8 answers

How to be come a UI/UX designer coming an engineering background ?

10
100% of 10 Pros
Asked Viewed 109 times

I'm a computer science engineering student .who is turning to UI/UX design as self-thought . #design #graphic-design #engineering #computer

10
100% of 10 Pros

8 answers

Charles’s Answer

1
100% of 1 Pros
Updated
I would suggest you focus on Human-Machine-Interface design - understand how humans prefer to interact with UX/UI - don't focus on making pretty or cool interfaces. They are worthless if the underlying functionality doesn't make sense.

Charles recommends the following next steps:

  • Read a classic "About Face, The Essentials of Human Interface Design" Alan Cooper
1
100% of 1 Pros

Srinivas’s Answer

0
Updated
Irrespective of your background, it is always suggested to get some certifications in Design if you are thinking about being a UX/UI Designer. You can do courses in any of the following avenues (not exhaustive, something, my friends in UX/UI field suggested):

https://www.nngroup.com/ux-certification/

https://www.interaction-design.org/courses

https://www.ideou.com

If you find the courses to be expensive in the above options, you can try taking a course on Skill Share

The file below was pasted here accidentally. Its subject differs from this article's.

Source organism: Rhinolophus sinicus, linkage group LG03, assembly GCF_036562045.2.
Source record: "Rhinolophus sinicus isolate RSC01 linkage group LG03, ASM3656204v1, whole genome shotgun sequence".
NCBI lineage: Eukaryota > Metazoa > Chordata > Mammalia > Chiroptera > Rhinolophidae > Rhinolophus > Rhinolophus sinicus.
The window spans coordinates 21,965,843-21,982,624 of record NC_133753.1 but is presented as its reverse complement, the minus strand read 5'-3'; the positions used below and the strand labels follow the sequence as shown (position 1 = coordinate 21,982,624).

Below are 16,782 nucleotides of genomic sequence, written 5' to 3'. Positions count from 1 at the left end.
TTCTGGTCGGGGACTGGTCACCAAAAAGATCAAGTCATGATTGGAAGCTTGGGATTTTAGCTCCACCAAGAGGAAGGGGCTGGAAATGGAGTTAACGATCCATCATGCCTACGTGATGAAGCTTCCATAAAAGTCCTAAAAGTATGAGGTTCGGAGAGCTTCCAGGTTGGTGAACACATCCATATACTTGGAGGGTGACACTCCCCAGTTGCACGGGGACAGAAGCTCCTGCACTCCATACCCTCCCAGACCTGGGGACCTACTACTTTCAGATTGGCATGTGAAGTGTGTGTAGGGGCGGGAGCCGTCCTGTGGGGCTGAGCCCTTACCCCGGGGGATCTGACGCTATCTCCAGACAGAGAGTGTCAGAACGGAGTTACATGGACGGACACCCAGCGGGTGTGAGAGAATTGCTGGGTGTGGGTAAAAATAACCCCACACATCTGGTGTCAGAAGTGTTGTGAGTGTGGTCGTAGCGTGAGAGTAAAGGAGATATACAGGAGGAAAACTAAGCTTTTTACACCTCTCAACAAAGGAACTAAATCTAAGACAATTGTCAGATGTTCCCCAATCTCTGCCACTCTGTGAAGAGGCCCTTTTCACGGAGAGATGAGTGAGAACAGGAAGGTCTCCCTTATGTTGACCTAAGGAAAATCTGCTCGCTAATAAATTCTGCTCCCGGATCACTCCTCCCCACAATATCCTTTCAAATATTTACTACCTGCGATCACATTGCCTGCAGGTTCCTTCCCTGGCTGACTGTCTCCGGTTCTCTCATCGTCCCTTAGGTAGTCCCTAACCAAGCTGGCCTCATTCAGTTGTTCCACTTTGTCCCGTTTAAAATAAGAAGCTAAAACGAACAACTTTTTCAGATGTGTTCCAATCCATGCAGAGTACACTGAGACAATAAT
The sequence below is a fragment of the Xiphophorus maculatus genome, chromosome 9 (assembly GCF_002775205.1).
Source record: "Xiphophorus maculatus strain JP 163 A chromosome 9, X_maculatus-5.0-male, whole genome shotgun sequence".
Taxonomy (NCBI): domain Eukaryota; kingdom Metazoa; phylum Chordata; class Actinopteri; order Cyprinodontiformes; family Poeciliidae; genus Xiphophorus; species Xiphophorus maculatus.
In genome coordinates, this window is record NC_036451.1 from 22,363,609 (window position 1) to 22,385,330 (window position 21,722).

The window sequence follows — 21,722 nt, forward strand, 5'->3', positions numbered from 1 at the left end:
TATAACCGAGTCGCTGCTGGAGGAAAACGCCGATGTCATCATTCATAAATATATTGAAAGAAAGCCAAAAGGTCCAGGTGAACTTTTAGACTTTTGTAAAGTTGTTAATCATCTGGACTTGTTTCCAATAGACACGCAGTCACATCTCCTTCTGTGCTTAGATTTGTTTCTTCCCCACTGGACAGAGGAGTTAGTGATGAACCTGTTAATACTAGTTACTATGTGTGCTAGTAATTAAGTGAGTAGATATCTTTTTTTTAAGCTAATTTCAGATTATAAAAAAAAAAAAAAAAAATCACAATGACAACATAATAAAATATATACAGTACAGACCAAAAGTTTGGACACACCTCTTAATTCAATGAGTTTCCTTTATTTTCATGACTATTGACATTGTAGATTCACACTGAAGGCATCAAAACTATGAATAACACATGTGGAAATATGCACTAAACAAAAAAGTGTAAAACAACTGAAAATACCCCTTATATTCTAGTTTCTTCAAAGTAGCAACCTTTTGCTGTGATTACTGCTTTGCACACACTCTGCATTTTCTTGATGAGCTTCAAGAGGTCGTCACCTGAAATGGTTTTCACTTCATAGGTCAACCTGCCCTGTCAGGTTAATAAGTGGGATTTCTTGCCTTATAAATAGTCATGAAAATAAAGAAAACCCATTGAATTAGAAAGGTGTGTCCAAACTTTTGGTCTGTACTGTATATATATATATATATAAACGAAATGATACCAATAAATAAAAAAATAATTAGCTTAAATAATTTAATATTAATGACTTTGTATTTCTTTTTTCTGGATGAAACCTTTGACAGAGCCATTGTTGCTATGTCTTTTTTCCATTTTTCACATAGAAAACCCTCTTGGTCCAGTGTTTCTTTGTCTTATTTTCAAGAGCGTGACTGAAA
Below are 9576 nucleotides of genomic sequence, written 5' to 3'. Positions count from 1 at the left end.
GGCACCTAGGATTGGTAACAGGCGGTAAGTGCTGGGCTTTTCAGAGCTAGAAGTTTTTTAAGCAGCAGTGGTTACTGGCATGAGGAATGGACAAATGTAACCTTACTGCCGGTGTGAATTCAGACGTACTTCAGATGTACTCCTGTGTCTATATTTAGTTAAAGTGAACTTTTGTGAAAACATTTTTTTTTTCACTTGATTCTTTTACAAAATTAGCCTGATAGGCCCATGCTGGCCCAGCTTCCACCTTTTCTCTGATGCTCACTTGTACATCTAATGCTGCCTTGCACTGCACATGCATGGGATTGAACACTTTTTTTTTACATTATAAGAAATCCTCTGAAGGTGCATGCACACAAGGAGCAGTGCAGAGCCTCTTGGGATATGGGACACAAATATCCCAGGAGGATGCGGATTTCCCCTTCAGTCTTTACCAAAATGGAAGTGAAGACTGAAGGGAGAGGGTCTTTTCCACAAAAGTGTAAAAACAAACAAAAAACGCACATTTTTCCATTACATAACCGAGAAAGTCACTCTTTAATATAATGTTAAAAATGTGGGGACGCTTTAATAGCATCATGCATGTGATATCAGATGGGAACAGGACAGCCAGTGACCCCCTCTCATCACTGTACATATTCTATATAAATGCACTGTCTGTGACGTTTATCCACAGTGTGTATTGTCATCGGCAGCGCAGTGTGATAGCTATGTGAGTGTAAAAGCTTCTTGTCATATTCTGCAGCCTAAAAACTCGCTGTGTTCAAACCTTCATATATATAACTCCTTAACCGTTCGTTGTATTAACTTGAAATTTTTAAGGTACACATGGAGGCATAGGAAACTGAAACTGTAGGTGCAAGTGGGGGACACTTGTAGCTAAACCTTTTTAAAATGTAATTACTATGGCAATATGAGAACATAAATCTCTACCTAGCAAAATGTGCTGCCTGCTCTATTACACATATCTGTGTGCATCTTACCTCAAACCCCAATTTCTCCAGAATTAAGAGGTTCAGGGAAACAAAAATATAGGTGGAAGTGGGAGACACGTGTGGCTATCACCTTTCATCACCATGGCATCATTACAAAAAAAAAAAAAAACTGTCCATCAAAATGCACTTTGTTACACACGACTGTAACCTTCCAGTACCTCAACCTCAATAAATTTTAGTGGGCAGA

https://www.skillshare.com/

Once, you do the basic courses on UI/UX design and Design thinking, you can apply for internships for getting a real world experience and you will be in a good position to find some jobs and excel in the UI/UX Design career path
0

Jayaprakash’s Answer

0
Updated
First learn the basics of design and then venture further into UX design . Design is all about observations and noting how people behave . You need to be sensitive as well as receptive to things and environment around you.

You already have many tips given by the prior author and i will also suggest that you look at sites like coursera and udemy to upskill your self in these aspects i have mentioned .

Alternatively, you can attend bootcamp courses such as General Assesmbly (UXDI Full time)
0

Sabuj’s Answer

0
Updated
UI/UX design involves thinking about the user and their workflow and then coming up with the best approach to making your tool intuitive and easy to use. I suggest looking into these books: https://www.mockplus.com/blog/post/ux-design-books and then practice, practice, practice! Start your own project and apply principals of clean user centered design.
0

Muhammed’s Answer

0
Updated
To break into the UI/UX field, you need to work on multiple Product designs. This can be attained with attending courses with mock practices in them.

Muhammed recommends the following next steps:

  • Read Don Norman's "Design of Everyday Things" and if you find this interesting you could check out "Emotional Design" from the same Author
  • Check out Nielsen Normans website : https://www.nngroup.com/
0

Richard’s Answer

0
Updated
Theres a bit of unlearning you will have to do, in my honest opinion, to think top down rather than bottom up. Its habitual to think about the engineering side of a button or swipe, or the action it will trigger etc.